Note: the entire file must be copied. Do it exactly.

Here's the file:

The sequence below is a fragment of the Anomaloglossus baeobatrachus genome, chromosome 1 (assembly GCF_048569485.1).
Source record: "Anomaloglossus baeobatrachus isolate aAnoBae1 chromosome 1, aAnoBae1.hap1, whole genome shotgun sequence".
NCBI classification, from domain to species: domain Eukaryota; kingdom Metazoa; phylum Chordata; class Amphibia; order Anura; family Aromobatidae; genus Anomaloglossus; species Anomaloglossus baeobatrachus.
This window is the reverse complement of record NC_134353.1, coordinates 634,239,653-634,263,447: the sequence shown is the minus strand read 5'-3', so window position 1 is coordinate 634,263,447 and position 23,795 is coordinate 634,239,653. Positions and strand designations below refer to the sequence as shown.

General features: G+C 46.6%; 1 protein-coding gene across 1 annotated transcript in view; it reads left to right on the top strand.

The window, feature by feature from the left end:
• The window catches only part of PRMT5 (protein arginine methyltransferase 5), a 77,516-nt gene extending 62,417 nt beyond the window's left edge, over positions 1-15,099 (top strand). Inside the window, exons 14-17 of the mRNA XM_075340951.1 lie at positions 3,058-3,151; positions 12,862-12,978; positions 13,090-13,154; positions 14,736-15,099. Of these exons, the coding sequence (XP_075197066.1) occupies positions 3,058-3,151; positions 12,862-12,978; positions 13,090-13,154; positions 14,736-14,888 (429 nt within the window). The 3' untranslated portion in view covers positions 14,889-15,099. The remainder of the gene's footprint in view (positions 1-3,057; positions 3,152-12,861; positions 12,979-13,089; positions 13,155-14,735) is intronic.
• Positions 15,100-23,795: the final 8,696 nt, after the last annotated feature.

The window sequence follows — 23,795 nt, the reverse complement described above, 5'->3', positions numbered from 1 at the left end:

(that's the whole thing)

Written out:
The sequence below is a fragment of the Anomaloglossus baeobatrachus genome, chromosome 1 (assembly GCF_048569485.1).
Source record: "Anomaloglossus baeobatrachus isolate aAnoBae1 chromosome 1, aAnoBae1.hap1, whole genome shotgun sequence".
NCBI classification, from domain to species: domain Eukaryota; kingdom Metazoa; phylum Chordata; class Amphibia; order Anura; family Aromobatidae; genus Anomaloglossus; species Anomaloglossus baeobatrachus.
This window is the reverse complement of record NC_134353.1, coordinates 634,239,653-634,263,447: the sequence shown is the minus strand read 5'-3', so window position 1 is coordinate 634,263,447 and position 23,795 is coordinate 634,239,653. Positions and strand designations below refer to the sequence as shown.

General features: G+C 46.6%; 1 protein-coding gene across 1 annotated transcript in view; it reads left to right on the top strand.

The window, feature by feature from the left end:
• The window catches only part of PRMT5 (protein arginine methyltransferase 5), a 77,516-nt gene extending 62,417 nt beyond the window's left edge, over positions 1-15,099 (top strand). Inside the window, exons 14-17 of the mRNA XM_075340951.1 lie at positions 3,058-3,151; positions 12,862-12,978; positions 13,090-13,154; positions 14,736-15,099. Of these exons, the coding sequence (XP_075197066.1) occupies positions 3,058-3,151; positions 12,862-12,978; positions 13,090-13,154; positions 14,736-14,888 (429 nt within the window). The 3' untranslated portion in view covers positions 14,889-15,099. The remainder of the gene's footprint in view (positions 1-3,057; positions 3,152-12,861; positions 12,979-13,089; positions 13,155-14,735) is intronic.
• Positions 15,100-23,795: the final 8,696 nt, after the last annotated feature.

The window sequence follows — 23,795 nt, the reverse complement described above, 5'->3', positions numbered from 1 at the left end: